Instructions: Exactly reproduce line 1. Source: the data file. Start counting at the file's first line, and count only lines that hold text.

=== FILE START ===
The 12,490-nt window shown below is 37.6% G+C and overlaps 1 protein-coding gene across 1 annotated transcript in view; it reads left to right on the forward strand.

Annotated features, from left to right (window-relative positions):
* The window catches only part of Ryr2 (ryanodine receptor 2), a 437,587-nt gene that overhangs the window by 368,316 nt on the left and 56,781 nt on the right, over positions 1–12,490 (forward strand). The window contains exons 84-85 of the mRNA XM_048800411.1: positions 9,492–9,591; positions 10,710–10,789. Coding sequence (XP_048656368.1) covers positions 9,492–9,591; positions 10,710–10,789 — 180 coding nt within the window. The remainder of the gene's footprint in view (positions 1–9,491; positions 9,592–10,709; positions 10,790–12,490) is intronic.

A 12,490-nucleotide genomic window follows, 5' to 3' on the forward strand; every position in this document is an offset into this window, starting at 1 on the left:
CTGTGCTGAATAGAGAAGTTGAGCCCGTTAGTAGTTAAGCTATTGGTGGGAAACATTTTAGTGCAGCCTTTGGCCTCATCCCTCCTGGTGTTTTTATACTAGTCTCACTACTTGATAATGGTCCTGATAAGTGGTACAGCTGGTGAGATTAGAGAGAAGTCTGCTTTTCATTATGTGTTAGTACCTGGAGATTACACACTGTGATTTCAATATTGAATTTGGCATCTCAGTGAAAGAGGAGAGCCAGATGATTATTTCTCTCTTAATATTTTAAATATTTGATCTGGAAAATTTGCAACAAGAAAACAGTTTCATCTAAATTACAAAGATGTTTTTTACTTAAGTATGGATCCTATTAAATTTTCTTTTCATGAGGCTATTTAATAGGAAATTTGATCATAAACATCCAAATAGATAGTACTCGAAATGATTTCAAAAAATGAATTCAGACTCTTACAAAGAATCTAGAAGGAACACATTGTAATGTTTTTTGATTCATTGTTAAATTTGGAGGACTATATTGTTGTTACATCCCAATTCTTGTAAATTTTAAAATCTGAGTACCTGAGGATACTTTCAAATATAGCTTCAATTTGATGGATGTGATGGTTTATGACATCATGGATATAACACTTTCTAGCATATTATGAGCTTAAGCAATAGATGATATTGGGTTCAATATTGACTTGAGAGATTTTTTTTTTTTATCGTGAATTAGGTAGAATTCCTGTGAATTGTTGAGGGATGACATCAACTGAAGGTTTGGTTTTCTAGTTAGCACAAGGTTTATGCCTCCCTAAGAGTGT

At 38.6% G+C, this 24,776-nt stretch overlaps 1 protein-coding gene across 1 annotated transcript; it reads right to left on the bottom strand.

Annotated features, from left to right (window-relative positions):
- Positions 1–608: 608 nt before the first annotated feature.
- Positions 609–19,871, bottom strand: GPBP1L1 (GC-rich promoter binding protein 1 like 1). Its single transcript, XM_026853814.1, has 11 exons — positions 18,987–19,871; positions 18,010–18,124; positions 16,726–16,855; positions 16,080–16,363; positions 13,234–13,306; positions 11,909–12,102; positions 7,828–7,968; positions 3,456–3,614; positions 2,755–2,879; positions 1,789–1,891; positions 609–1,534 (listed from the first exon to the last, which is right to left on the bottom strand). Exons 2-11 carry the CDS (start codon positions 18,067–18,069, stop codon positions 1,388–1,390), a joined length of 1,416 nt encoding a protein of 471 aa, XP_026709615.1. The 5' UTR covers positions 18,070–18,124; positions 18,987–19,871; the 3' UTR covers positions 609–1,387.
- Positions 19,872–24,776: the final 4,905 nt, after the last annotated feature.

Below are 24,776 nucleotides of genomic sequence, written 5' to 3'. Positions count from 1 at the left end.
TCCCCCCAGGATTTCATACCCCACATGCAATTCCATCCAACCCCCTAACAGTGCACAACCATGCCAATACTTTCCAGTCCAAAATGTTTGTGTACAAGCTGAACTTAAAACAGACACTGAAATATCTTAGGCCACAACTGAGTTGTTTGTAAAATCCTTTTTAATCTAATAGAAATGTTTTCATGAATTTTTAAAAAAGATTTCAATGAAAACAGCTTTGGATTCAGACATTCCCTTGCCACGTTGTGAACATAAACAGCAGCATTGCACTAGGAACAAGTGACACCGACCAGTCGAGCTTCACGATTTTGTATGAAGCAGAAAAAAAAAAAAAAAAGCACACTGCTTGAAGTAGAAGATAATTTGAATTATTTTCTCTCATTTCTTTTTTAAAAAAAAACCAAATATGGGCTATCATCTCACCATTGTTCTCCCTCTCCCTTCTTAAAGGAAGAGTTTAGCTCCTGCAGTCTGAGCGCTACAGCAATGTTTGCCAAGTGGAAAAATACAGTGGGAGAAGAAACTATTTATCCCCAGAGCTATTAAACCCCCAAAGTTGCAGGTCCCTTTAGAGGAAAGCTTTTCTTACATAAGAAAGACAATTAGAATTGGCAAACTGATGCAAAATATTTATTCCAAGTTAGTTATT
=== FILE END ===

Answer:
The 12,490-nt window shown below is 37.6% G+C and overlaps 1 protein-coding gene across 1 annotated transcript in view; it reads left to right on the forward strand.